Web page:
OVERVIEW The unit supply specialist is primarily responsible for supervising or performing tasks involving the general upkeep and maintenance of all Army supplies and equipment.
JOB DUTIES Receive, inspect, inventory, load/unload, store, issue and deliver supplies and equipment
Maintain automated supply system for accounting of organizational and installation supplies and equipment
Issue and receive small arms. Secure and control weapons and ammunition in security areas
Schedule and perform preventive and organizational maintenance on weapons
Operate unit level computers
Those who want to serve must first take the Armed Services Vocational Aptitude Battery, a series of tests that helps you better understand your strengths and identify which Army jobs are best for you.
TRAINING Job training for a unit supply specialist requires 10 weeks of Basic Combat Training and eight weeks of Advanced Individual Training with on-the-job instructions. Part of this time is spent in the classroom and part in the field, including practice in handling and storing stock.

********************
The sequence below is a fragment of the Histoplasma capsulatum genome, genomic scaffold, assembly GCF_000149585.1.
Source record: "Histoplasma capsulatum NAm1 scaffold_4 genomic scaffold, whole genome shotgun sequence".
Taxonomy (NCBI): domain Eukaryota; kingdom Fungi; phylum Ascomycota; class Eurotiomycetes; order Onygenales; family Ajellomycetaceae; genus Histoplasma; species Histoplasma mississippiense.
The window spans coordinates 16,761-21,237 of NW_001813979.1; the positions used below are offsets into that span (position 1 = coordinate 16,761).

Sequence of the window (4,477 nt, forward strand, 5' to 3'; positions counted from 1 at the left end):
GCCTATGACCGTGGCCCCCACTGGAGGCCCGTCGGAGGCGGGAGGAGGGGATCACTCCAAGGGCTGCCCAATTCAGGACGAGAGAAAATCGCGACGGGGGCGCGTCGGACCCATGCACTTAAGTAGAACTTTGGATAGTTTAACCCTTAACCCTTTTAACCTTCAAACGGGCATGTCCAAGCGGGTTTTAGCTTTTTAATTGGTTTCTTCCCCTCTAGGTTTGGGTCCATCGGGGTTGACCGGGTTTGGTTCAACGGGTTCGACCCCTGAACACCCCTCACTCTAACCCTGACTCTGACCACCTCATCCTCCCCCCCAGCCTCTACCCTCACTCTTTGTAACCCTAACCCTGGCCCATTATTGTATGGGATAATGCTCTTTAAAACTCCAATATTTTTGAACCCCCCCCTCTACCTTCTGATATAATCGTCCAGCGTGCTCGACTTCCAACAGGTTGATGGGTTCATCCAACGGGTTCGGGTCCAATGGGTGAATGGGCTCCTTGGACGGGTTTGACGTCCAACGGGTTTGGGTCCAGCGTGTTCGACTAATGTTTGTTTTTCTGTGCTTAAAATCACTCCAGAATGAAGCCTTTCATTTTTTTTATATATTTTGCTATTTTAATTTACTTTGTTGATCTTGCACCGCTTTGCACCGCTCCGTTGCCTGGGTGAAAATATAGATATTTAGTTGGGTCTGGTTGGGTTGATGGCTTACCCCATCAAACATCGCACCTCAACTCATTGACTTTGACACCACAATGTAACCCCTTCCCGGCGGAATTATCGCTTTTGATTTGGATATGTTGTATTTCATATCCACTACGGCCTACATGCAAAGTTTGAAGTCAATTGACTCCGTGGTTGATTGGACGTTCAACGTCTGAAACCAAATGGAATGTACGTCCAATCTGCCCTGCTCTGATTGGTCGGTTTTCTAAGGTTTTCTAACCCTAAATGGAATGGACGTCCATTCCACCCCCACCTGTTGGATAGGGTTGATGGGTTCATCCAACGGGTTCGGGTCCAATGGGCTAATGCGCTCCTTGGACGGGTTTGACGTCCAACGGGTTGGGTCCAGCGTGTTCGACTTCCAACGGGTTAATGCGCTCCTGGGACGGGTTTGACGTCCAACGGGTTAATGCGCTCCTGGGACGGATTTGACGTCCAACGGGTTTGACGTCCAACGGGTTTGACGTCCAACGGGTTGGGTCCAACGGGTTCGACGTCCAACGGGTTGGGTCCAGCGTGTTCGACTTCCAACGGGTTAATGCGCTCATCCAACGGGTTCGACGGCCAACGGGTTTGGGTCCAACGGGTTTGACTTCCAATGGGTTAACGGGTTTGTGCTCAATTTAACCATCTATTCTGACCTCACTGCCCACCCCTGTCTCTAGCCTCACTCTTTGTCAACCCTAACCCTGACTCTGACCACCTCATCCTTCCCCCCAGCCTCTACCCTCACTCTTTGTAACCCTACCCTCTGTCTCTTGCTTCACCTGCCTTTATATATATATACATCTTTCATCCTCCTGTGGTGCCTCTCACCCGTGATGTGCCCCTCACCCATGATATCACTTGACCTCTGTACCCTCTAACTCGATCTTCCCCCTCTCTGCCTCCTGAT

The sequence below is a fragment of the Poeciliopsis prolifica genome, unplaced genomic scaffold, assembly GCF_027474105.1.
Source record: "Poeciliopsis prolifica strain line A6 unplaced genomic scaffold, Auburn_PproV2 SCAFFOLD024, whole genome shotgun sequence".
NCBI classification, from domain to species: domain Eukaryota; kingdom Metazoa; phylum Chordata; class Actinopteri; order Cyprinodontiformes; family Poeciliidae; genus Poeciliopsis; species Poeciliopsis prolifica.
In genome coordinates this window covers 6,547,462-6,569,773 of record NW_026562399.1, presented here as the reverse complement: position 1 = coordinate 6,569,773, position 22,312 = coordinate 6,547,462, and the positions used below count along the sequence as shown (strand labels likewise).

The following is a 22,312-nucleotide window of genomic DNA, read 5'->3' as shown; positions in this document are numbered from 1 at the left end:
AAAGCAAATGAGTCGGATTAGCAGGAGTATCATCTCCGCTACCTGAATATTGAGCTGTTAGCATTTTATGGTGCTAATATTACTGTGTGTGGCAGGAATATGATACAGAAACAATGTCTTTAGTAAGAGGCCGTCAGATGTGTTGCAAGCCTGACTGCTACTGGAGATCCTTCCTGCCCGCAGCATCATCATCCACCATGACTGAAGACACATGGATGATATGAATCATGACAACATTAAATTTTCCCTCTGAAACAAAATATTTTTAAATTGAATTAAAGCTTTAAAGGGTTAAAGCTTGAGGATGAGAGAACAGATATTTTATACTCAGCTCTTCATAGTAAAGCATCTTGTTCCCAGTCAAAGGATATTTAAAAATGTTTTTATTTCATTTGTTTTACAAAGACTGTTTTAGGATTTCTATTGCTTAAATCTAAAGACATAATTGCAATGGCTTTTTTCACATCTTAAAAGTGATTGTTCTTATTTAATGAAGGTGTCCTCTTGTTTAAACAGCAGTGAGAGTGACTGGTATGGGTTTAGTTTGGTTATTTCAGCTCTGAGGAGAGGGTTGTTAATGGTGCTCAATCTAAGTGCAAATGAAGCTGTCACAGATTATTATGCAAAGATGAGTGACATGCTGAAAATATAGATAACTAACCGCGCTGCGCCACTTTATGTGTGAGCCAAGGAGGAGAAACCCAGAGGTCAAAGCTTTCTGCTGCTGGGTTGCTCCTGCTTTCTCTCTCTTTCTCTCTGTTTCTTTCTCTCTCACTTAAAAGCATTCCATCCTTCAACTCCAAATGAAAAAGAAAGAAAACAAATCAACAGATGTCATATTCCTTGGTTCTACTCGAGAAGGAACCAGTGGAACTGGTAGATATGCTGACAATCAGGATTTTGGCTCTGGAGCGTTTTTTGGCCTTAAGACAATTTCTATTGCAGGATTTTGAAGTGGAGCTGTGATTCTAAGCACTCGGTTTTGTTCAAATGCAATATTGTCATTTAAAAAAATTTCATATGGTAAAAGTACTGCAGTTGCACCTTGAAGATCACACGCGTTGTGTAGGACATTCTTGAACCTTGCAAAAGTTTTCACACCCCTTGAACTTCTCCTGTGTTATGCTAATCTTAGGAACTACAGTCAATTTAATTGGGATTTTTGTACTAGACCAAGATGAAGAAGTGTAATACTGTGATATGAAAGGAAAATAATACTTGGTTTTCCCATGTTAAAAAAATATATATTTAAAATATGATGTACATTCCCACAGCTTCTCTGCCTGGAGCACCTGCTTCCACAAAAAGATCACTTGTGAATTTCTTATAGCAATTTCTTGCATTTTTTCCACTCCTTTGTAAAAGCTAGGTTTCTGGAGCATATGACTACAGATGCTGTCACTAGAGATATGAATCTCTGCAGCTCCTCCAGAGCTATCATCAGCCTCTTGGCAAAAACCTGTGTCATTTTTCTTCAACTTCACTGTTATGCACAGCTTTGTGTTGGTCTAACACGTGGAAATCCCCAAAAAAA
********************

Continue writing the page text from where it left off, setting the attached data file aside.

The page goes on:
Some of the skills you’ll learn are:
Procedures for shipping, receiving, storing and issuing stock
Stock control and accounting procedures
Procedures for handling medical and food supplies
Movement, storage and maintenance of ammunition
HELPFUL SKILLS Interest in mathematics, bookkeeping, accounting, business administration and/or typing
Ability to keep accurate records
Enjoy physical work
Interest in operating forklifts and other warehouse equipment
To apply, visit: ****
United States Army
Website : http://www.army.mil
The Army, as one of the three military departments (Army, Navy and Air Force) reporting to the Department of Defense, is composed of two distinct and equally important components: the active component and the reserve components. The reserve components are the United States Army Reserve and the Army National Guard. Regardless of component, The Army conducts both operational and institutional missions. The operational Army consists of numbered armies, corps, divisions, brigades, and battalions that conduct full spectrum operations around the world. (Operational Unit Diagram and descriptions) The institutional Army supports the operational Army. Institutional organizations provide the infrastructure necessary to raise, train, equip, deploy, and ensure the readiness of all Army forces. The training base provides military skills and professional education to every Soldier—as well as members of sister services and allied forces. It also allows The Army to expand rapidly in time of war. The industrial base provides world-class equipment and logistics for The Army. Army installations provide the power-projection platforms required to deploy land forces promptly to support combatant commanders. Once those forces are deployed, the institutional Army provides the logistics needed to support them.